Which IDE is used to program ESP8266

ESP8266 and ESP8285 Module Instructions

The WiFi monitor monitors the availability of a web server and shows the status with a colored LED (source code)
← Home On this page you will find everything you need to know to get started in order to build and program your own WLAN-enabled devices with these chips.

The ESP8266 and ESP8285 chips from the Chinese manufacturer Espressif are 32-bit microcontrollers with an integrated Wi-Fi interface. Their firmware is based on Adam Dunkels' Lightweight IP stack. Numerous handy modules with these microchips are sold.

Usually the small ESP modules are sold with what is known as "AT firmware", which makes it possible to use them in a similar way to analog modems or Bluetooth modules. The serially connected microcontroller then sends commands to the module to establish connections and transfer data. In my book Introduction to Electronics with Microcontrollers, I showed how to build a small web server to remotely control a lamp in this way.

But you can also have your own programs run directly through the ESP chip. More on this below. With prices starting at 1.50 €, the ESP modules are a very inexpensive network connection for handicrafts.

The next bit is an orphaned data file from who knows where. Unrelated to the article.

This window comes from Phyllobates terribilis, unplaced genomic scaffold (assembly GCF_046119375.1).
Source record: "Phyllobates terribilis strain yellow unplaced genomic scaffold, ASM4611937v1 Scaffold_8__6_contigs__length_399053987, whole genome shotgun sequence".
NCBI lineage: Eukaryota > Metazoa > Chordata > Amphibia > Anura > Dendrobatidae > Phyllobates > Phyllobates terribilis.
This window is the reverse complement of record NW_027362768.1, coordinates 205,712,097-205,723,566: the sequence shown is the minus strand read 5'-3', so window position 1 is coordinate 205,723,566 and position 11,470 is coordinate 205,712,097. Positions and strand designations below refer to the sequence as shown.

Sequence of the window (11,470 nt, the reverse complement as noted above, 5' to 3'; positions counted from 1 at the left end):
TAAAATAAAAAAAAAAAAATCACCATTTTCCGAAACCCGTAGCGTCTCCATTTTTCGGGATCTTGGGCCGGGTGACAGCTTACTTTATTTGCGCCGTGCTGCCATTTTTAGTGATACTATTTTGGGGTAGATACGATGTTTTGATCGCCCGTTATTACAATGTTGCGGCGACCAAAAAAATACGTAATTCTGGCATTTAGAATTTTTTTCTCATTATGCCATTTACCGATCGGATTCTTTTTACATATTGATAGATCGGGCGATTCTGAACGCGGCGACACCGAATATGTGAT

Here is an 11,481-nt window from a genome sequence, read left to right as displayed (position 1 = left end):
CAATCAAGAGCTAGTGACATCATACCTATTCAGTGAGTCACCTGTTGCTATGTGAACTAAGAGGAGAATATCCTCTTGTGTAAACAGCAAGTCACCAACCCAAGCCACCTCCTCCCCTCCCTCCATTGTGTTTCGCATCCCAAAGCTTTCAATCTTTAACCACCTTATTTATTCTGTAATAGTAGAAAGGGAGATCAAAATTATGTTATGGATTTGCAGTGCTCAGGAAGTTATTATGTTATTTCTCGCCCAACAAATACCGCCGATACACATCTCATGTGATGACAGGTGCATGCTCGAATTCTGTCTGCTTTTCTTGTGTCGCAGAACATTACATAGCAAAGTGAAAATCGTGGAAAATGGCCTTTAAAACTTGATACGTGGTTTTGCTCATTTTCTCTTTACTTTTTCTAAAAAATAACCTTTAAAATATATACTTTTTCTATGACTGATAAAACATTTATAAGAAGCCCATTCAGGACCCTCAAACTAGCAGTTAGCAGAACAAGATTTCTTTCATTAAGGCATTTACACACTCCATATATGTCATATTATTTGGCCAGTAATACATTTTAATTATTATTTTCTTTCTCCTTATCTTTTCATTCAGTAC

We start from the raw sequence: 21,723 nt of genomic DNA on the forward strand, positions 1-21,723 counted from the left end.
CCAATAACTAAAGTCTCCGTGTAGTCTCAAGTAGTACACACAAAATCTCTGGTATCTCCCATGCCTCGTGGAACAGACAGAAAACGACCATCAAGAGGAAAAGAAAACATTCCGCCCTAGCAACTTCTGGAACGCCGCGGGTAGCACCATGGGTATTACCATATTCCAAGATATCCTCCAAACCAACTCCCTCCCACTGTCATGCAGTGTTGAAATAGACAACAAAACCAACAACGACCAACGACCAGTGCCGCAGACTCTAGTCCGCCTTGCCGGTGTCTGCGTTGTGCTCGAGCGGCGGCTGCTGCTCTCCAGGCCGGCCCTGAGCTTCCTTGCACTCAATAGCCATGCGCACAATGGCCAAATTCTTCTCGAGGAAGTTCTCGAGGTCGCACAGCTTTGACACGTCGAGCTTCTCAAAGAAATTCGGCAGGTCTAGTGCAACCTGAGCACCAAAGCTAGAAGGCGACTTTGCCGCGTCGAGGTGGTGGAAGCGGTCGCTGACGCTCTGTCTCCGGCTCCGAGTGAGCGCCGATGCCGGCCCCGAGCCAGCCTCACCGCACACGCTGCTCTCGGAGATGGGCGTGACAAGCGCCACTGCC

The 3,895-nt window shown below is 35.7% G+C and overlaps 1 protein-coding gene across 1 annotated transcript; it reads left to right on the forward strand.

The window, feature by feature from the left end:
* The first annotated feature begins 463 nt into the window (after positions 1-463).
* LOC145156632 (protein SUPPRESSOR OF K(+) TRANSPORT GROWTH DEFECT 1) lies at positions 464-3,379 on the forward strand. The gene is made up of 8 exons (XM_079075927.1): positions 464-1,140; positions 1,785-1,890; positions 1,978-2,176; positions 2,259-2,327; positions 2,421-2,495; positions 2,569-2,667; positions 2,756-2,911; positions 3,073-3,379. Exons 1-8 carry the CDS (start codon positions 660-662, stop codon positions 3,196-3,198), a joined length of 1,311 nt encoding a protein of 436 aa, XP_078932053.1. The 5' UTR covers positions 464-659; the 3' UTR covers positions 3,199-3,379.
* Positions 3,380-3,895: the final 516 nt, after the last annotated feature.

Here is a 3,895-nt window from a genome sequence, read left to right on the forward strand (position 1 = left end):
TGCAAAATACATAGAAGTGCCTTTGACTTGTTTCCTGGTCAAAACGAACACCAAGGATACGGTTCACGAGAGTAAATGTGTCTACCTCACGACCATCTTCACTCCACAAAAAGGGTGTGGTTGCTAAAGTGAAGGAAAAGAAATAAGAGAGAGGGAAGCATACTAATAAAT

Datasheets: ESP8266, ESP8285

Technical specifications

  • Power supply:
    • Voltage: 2.8 to 3.6 volts1
    • Average: 80 mA
    • When sending: 430 mA
    • Deep sleep: 25 µA
  • Interfaces:
    • SPI, I²S, 2 · UART (the second can only output)
    • 11 programmable I / O pins max. 12 mA
    • 1 analog input 0 to 1 V with 10 bit resolution
  • Storage:
    • 80 kbytes of RAM
    • 32 kbyte cache
    • ESP8266: max. 16 MByte external flash, of which max. 1 MByte for code
    • ESP8285: 1 Mbyte Flash internal
    • The basic firmware occupies around 30 kB of RAM and 260 kB for flash
  • Network:
    • Wi-Fi 802.11 b / g / n 2.4 GHz with WPA / WPA2 PSK
    • IPv4, since SDK 2.0 and Arduino Core 2.5.0 also IPv6
    • UDP and TCP, maximum 5 simultaneous connections
    • Broadcasts are not supported
    • Throughput: 150 to 300 kByte / s in both directions2